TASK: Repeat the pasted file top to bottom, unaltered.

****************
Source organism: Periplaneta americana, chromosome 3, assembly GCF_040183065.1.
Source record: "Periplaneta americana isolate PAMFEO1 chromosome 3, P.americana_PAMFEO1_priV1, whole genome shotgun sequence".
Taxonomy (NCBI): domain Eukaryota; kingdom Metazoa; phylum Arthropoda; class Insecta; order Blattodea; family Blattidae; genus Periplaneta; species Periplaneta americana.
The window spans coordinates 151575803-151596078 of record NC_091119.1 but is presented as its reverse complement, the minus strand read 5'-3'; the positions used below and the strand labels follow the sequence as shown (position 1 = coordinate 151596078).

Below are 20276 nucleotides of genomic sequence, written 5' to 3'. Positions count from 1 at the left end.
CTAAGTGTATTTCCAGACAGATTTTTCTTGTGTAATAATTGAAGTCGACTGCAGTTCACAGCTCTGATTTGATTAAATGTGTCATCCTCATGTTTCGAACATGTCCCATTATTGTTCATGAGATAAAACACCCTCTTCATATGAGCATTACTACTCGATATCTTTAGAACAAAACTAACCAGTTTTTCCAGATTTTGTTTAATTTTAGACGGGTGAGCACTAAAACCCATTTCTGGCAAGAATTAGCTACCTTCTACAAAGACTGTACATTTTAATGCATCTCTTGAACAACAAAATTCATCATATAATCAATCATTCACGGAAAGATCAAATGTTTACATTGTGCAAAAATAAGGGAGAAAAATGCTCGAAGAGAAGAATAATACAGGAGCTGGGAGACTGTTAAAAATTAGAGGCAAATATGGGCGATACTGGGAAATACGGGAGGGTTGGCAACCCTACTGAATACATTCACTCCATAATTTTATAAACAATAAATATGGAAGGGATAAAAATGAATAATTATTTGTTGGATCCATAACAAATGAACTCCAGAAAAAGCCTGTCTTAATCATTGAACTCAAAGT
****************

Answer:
Source organism: Periplaneta americana, chromosome 3, assembly GCF_040183065.1.
Source record: "Periplaneta americana isolate PAMFEO1 chromosome 3, P.americana_PAMFEO1_priV1, whole genome shotgun sequence".
Taxonomy (NCBI): domain Eukaryota; kingdom Metazoa; phylum Arthropoda; class Insecta; order Blattodea; family Blattidae; genus Periplaneta; species Periplaneta americana.
The window spans coordinates 151575803-151596078 of record NC_091119.1 but is presented as its reverse complement, the minus strand read 5'-3'; the positions used below and the strand labels follow the sequence as shown (position 1 = coordinate 151596078).

Below are 20276 nucleotides of genomic sequence, written 5' to 3'. Positions count from 1 at the left end.
CTAAGTGTATTTCCAGACAGATTTTTCTTGTGTAATAATTGAAGTCGACTGCAGTTCACAGCTCTGATTTGATTAAATGTGTCATCCTCATGTTTCGAACATGTCCCATTATTGTTCATGAGATAAAACACCCTCTTCATATGAGCATTACTACTCGATATCTTTAGAACAAAACTAACCAGTTTTTCCAGATTTTGTTTAATTTTAGACGGGTGAGCACTAAAACCCATTTCTGGCAAGAATTAGCTACCTTCTACAAAGACTGTACATTTTAATGCATCTCTTGAACAACAAAATTCATCATATAATCAATCATTCACGGAAAGATCAAATGTTTACATTGTGCAAAAATAAGGGAGAAAAATGCTCGAAGAGAAGAATAATACAGGAGCTGGGAGACTGTTAAAAATTAGAGGCAAATATGGGCGATACTGGGAAATACGGGAGGGTTGGCAACCCTACTGAATACATTCACTCCATAATTTTATAAACAATAAATATGGAAGGGATAAAAATGAATAATTATTTGTTGGATCCATAACAAATGAACTCCAGAAAAAGCCTGTCTTAATCATTGAACTCAAAGT